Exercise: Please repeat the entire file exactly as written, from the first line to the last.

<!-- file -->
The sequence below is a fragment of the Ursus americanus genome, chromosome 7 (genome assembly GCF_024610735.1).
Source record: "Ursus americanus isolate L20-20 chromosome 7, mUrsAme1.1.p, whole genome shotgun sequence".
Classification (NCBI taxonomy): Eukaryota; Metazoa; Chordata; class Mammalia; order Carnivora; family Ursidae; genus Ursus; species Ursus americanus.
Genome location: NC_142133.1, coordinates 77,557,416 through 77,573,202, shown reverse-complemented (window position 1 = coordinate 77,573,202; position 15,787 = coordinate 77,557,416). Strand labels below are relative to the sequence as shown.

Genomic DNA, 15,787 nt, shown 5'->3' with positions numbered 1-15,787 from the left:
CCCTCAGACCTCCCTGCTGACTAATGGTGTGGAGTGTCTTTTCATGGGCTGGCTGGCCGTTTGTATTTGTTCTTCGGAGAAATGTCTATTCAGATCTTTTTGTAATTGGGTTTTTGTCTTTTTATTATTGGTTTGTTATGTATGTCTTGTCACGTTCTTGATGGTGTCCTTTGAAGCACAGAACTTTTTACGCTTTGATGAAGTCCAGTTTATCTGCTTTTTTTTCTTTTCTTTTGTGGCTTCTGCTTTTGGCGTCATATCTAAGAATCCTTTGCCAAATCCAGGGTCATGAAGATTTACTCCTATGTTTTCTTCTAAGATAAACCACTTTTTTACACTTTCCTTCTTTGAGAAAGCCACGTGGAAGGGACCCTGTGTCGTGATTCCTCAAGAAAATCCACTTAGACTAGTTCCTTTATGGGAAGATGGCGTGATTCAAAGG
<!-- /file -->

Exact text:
The sequence below is a fragment of the Ursus americanus genome, chromosome 7 (genome assembly GCF_024610735.1).
Source record: "Ursus americanus isolate L20-20 chromosome 7, mUrsAme1.1.p, whole genome shotgun sequence".
Classification (NCBI taxonomy): Eukaryota; Metazoa; Chordata; class Mammalia; order Carnivora; family Ursidae; genus Ursus; species Ursus americanus.
Genome location: NC_142133.1, coordinates 77,557,416 through 77,573,202, shown reverse-complemented (window position 1 = coordinate 77,573,202; position 15,787 = coordinate 77,557,416). Strand labels below are relative to the sequence as shown.

Genomic DNA, 15,787 nt, shown 5'->3' with positions numbered 1-15,787 from the left:
CCCTCAGACCTCCCTGCTGACTAATGGTGTGGAGTGTCTTTTCATGGGCTGGCTGGCCGTTTGTATTTGTTCTTCGGAGAAATGTCTATTCAGATCTTTTTGTAATTGGGTTTTTGTCTTTTTATTATTGGTTTGTTATGTATGTCTTGTCACGTTCTTGATGGTGTCCTTTGAAGCACAGAACTTTTTACGCTTTGATGAAGTCCAGTTTATCTGCTTTTTTTTCTTTTCTTTTGTGGCTTCTGCTTTTGGCGTCATATCTAAGAATCCTTTGCCAAATCCAGGGTCATGAAGATTTACTCCTATGTTTTCTTCTAAGATAAACCACTTTTTTACACTTTCCTTCTTTGAGAAAGCCACGTGGAAGGGACCCTGTGTCGTGATTCCTCAAGAAAATCCACTTAGACTAGTTCCTTTATGGGAAGATGGCGTGATTCAAAGG